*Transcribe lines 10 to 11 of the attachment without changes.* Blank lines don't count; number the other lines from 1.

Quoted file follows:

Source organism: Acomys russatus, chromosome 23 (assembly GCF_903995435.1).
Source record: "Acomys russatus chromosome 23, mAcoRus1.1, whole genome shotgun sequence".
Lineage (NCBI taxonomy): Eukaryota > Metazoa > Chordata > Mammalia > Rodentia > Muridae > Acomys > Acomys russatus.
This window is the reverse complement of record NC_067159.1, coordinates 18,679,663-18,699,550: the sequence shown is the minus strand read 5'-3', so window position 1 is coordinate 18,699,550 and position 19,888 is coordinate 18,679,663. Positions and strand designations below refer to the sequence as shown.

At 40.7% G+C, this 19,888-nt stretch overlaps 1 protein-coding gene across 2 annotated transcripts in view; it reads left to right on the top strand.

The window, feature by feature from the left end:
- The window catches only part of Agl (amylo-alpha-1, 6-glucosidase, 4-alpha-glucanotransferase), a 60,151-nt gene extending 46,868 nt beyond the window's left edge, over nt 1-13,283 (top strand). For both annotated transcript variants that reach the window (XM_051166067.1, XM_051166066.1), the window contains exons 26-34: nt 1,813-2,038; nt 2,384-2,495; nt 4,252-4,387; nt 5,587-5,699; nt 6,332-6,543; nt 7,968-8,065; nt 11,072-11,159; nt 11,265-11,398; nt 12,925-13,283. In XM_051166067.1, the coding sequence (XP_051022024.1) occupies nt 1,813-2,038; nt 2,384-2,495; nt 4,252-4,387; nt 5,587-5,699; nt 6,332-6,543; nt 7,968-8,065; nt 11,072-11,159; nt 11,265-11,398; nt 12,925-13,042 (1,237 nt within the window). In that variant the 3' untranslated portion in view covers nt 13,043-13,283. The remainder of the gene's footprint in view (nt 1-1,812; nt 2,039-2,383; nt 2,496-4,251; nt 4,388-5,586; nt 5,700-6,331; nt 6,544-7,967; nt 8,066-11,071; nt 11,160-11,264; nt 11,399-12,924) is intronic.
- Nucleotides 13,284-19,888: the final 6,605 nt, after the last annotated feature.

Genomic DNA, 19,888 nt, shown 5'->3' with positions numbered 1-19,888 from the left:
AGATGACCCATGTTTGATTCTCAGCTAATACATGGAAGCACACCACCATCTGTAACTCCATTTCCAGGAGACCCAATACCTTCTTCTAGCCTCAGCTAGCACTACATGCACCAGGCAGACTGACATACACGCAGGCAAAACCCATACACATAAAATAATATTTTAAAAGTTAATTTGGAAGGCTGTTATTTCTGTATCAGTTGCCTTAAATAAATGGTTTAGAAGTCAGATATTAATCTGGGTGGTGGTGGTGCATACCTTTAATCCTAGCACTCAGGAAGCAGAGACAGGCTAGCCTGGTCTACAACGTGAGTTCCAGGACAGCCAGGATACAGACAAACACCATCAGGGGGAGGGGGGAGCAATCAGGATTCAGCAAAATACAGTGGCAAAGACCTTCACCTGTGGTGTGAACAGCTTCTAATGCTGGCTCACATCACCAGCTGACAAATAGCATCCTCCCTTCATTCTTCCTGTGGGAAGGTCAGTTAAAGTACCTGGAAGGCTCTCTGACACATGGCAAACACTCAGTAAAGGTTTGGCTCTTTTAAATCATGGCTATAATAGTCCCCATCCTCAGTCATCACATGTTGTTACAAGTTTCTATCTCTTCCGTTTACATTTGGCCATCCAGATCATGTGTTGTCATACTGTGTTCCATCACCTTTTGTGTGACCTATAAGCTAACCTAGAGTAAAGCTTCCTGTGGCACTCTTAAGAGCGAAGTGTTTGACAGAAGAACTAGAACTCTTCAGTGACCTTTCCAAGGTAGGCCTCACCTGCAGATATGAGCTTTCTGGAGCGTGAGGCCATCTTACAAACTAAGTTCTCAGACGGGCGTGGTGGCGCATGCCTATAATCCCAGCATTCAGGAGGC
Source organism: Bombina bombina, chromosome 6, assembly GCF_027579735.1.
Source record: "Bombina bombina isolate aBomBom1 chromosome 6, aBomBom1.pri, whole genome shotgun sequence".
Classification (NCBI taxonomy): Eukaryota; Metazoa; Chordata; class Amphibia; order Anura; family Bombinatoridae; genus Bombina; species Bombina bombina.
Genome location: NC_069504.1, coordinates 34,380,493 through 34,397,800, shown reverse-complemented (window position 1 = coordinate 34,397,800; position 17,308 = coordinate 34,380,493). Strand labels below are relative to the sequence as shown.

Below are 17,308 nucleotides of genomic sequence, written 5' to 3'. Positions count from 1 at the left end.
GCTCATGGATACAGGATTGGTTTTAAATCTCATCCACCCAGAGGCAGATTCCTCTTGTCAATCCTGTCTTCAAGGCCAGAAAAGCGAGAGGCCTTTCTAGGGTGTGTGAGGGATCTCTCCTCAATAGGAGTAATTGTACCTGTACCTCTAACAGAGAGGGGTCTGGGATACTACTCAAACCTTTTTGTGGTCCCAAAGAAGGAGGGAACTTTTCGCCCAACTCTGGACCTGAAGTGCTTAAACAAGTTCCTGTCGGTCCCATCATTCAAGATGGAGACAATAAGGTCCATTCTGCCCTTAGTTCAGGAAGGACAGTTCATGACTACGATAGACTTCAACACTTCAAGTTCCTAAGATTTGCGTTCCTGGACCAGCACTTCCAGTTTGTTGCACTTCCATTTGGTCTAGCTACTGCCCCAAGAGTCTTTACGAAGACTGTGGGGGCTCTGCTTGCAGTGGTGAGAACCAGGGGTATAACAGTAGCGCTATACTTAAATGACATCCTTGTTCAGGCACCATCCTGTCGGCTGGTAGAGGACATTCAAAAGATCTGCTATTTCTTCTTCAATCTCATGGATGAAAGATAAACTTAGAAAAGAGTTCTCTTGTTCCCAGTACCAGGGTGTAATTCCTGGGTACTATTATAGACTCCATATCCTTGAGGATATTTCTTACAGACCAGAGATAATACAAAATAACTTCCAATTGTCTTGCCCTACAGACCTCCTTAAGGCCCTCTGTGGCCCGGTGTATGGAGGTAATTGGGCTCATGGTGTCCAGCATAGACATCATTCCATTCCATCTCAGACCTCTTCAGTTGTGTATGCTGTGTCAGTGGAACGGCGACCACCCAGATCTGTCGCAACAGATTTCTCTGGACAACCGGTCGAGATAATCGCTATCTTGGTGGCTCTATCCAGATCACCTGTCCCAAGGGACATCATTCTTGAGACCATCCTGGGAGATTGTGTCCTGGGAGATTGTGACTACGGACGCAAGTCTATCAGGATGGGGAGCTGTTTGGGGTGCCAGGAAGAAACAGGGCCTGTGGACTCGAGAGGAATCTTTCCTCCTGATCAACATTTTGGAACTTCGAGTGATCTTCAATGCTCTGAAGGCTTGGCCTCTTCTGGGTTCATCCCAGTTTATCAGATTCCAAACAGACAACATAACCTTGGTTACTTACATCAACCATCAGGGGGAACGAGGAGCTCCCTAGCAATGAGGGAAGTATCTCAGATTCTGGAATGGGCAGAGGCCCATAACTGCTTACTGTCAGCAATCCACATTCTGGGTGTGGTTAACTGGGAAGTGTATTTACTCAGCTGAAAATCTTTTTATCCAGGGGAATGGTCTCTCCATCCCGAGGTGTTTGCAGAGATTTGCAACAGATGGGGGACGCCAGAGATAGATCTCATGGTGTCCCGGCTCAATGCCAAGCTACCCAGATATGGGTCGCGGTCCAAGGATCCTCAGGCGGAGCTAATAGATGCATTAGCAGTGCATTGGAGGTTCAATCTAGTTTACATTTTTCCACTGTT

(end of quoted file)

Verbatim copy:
AGATGACCCATGTTTGATTCTCAGCTAATACATGGAAGCACACCACCATCTGTAACTCCATTTCCAGGAGACCCAATACCTTCTTCTAGCCTCAGCTAGCACTACATGCACCAGGCAGACTGACATACACGCAGGCAAAACCCATACACATAAAATAATATTTTAAAAGTTAATTTGGAAGGCTGTTATTTCTGTATCAGTTGCCTTAAATAAATGGTTTAGAAGTCAGATATTAATCTGGGTGGTGGTGGTGCATACCTTTAATCCTAGCACTCAGGAAGCAGAGACAGGCTAGCCTGGTCTACAACGTGAGTTCCAGGACAGCCAGGATACAGACAAACACCATCAGGGGGAGGGGGGAGCAATCAGGATTCAGCAAAATACAGTGGCAAAGACCTTCACCTGTGGTGTGAACAGCTTCTAATGCTGGCTCACATCACCAGCTGACAAATAGCATCCTCCCTTCATTCTTCCTGTGGGAAGGTCAGTTAAAGTACCTGGAAGGCTCTCTGACACATGGCAAACACTCAGTAAAGGTTTGGCTCTTTTAAATCATGGCTATAATAGTCCCCATCCTCAGTCATCACATGTTGTTACAAGTTTCTATCTCTTCCGTTTACATTTGGCCATCCAGATCATGTGTTGTCATACTGTGTTCCATCACCTTTTGTGTGACCTATAAGCTAACCTAGAGTAAAGCTTCCTGTGGCACTCTTAAGAGCGAAGTGTTTGACAGAAGAACTAGAACTCTTCAGTGACCTTTCCAAGGTAGGCCTCACCTGCAGATATGAGCTTTCTGGAGCGTGAGGCCATCTTACAAACTAAGTTCTCAGACGGGCGTGGTGGCGCATGCCTATAATCCCAGCATTCAGGAGGC
Source organism: Bombina bombina, chromosome 6, assembly GCF_027579735.1.